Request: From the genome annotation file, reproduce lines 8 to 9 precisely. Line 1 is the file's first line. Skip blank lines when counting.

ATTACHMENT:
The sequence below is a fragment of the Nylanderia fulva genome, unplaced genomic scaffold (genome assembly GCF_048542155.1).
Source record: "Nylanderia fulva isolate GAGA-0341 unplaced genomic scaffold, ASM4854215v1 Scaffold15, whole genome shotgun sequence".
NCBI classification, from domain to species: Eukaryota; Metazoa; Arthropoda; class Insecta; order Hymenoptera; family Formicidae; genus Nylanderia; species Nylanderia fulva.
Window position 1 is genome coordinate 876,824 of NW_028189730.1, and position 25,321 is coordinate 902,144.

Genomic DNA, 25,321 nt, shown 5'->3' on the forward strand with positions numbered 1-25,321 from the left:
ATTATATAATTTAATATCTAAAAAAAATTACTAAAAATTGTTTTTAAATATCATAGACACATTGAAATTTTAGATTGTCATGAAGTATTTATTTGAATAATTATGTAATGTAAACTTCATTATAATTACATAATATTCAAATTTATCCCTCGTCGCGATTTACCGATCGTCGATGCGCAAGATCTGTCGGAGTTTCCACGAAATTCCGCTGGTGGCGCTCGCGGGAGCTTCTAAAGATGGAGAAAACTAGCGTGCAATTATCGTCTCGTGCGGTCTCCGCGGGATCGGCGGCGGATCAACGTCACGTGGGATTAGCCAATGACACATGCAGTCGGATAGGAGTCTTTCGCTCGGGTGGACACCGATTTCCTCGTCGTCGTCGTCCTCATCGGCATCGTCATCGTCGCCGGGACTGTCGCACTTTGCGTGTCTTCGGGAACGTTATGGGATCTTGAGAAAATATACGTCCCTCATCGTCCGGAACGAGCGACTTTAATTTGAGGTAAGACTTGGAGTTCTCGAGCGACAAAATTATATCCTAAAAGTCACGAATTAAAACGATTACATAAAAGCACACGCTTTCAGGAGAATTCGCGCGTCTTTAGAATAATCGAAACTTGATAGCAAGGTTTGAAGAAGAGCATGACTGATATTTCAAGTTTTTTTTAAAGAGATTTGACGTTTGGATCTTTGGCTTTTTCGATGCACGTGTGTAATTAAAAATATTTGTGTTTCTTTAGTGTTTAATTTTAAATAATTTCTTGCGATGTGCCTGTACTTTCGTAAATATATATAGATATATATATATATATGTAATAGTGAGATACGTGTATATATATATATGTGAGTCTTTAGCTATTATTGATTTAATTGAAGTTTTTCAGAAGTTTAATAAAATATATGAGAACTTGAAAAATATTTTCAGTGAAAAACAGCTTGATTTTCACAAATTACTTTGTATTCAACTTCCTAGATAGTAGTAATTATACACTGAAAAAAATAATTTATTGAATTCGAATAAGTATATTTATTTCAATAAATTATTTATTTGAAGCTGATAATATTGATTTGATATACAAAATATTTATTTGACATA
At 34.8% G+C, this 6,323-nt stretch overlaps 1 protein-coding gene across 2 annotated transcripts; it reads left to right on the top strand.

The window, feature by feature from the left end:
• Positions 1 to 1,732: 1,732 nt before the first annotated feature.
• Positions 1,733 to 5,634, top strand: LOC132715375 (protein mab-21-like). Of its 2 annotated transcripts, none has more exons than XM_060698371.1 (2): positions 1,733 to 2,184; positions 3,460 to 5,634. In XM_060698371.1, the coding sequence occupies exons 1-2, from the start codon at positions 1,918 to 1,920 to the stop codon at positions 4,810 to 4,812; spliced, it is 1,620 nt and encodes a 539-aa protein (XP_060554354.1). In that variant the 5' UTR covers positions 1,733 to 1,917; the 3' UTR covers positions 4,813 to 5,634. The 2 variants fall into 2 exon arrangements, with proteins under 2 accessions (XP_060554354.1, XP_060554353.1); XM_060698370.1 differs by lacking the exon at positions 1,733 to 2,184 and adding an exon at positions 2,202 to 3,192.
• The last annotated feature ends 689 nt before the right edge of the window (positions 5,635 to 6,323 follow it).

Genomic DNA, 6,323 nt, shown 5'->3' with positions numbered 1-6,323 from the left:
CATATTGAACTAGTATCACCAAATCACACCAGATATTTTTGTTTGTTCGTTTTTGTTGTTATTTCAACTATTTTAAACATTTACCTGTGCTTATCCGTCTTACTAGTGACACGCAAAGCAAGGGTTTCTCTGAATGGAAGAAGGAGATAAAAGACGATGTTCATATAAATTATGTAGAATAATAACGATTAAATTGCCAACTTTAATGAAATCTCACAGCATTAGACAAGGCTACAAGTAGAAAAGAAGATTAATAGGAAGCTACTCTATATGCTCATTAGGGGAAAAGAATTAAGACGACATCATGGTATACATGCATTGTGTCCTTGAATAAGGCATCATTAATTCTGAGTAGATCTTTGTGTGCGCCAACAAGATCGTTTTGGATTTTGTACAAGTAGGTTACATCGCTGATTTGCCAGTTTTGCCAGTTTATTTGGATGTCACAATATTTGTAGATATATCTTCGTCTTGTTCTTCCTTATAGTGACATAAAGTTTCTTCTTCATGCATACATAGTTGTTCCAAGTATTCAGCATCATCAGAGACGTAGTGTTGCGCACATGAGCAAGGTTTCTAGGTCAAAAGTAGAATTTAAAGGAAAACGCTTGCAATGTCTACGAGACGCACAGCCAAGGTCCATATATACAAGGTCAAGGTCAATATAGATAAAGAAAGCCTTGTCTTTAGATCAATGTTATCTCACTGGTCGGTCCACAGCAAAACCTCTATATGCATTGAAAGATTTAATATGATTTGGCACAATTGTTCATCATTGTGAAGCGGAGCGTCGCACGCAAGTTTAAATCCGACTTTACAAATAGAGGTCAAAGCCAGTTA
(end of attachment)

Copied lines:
The window, feature by feature from the left end:
• Positions 1 to 1,732: 1,732 nt before the first annotated feature.